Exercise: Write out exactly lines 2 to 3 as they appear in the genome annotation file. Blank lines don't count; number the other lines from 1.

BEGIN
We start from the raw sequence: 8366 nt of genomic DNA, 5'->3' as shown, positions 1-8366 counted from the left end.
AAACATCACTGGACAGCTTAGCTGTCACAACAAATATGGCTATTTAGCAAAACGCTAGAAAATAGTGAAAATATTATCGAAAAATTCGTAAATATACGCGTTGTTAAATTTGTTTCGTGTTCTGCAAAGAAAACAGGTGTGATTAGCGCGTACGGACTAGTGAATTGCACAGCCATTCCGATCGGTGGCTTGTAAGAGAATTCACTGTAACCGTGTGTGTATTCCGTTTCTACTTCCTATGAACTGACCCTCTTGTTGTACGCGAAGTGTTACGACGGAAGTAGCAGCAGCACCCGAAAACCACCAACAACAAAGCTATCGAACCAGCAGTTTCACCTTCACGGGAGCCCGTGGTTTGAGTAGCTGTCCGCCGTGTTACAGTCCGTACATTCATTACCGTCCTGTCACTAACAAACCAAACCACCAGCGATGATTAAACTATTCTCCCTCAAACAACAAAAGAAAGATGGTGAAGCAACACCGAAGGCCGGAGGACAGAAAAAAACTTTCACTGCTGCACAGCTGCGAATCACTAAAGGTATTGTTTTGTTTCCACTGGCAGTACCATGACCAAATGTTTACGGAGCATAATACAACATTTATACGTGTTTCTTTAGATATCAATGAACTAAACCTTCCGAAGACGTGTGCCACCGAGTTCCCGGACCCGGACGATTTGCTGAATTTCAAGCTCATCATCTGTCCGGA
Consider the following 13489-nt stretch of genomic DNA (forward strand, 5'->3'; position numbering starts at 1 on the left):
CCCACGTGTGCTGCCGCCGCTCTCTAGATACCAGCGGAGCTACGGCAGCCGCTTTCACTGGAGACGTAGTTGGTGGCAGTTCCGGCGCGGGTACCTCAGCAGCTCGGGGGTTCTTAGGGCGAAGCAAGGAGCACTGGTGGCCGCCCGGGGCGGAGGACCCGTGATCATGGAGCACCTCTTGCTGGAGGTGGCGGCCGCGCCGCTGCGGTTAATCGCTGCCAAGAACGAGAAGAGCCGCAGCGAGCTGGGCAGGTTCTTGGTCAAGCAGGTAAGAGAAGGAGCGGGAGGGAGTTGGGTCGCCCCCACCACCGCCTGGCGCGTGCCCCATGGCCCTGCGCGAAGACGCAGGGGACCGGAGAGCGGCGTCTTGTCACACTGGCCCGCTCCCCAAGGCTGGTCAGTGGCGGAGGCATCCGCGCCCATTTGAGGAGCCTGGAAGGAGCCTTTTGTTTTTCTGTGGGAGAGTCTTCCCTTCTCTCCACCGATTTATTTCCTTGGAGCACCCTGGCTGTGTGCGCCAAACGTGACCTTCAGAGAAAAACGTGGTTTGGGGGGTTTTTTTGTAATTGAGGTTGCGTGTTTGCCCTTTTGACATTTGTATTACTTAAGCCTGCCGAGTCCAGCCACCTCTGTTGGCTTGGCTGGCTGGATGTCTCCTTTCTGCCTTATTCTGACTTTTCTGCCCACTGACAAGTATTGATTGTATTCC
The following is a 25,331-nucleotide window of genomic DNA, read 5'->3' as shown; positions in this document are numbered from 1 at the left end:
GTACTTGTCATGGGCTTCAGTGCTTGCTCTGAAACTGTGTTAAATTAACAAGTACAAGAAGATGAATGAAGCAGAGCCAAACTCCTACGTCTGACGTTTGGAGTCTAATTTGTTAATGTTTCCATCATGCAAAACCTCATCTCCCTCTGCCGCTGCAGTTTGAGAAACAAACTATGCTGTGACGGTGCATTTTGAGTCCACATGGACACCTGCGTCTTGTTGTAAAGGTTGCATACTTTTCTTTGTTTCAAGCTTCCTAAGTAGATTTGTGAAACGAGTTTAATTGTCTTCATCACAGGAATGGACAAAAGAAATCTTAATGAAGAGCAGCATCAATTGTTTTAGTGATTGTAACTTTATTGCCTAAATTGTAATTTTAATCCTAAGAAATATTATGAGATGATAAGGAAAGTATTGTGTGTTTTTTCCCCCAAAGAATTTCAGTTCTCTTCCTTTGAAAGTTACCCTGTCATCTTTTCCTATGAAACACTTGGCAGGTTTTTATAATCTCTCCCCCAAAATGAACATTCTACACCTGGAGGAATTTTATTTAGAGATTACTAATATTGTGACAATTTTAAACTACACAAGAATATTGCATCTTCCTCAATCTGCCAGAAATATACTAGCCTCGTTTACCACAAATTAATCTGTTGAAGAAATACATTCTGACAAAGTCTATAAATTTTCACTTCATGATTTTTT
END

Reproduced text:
AAACATCACTGGACAGCTTAGCTGTCACAACAAATATGGCTATTTAGCAAAACGCTAGAAAATAGTGAAAATATTATCGAAAAATTCGTAAATATACGCGTTGTTAAATTTGTTTCGTGTTCTGCAAAGAAAACAGGTGTGATTAGCGCGTACGGACTAGTGAATTGCACAGCCATTCCGATCGGTGGCTTGTAAGAGAATTCACTGTAACCGTGTGTGTATTCCGTTTCTACTTCCTATGAACTGACCCTCTTGTTGTACGCGAAGTGTTACGACGGAAGTAGCAGCAGCACCCGAAAACCACCAACAACAAAGCTATCGAACCAGCAGTTTCACCTTCACGGGAGCCCGTGGTTTGAGTAGCTGTCCGCCGTGTTACAGTCCGTACATTCATTACCGTCCTGTCACTAACAAACCAAACCACCAGCGATGATTAAACTATTCTCCCTCAAACAACAAAAGAAAGATGGTGAAGCAACACCGAAGGCCGGAGGACAGAAAAAAACTTTCACTGCTGCACAGCTGCGAATCACTAAAGGTATTGTTTTGTTTCCACTGGCAGTACCATGACCAAATGTTTACGGAGCATAATACAACATTTATACGTGTTTCTTTAGATATCAATGAACTAAACCTTCCGAAGACGTGTGCCACCGAGTTCCCGGACCCGGACGATTTGCTGAATTTCAAGCTCATCATCTGTCCGGA
Consider the following 13489-nt stretch of genomic DNA (forward strand, 5'->3'; position numbering starts at 1 on the left):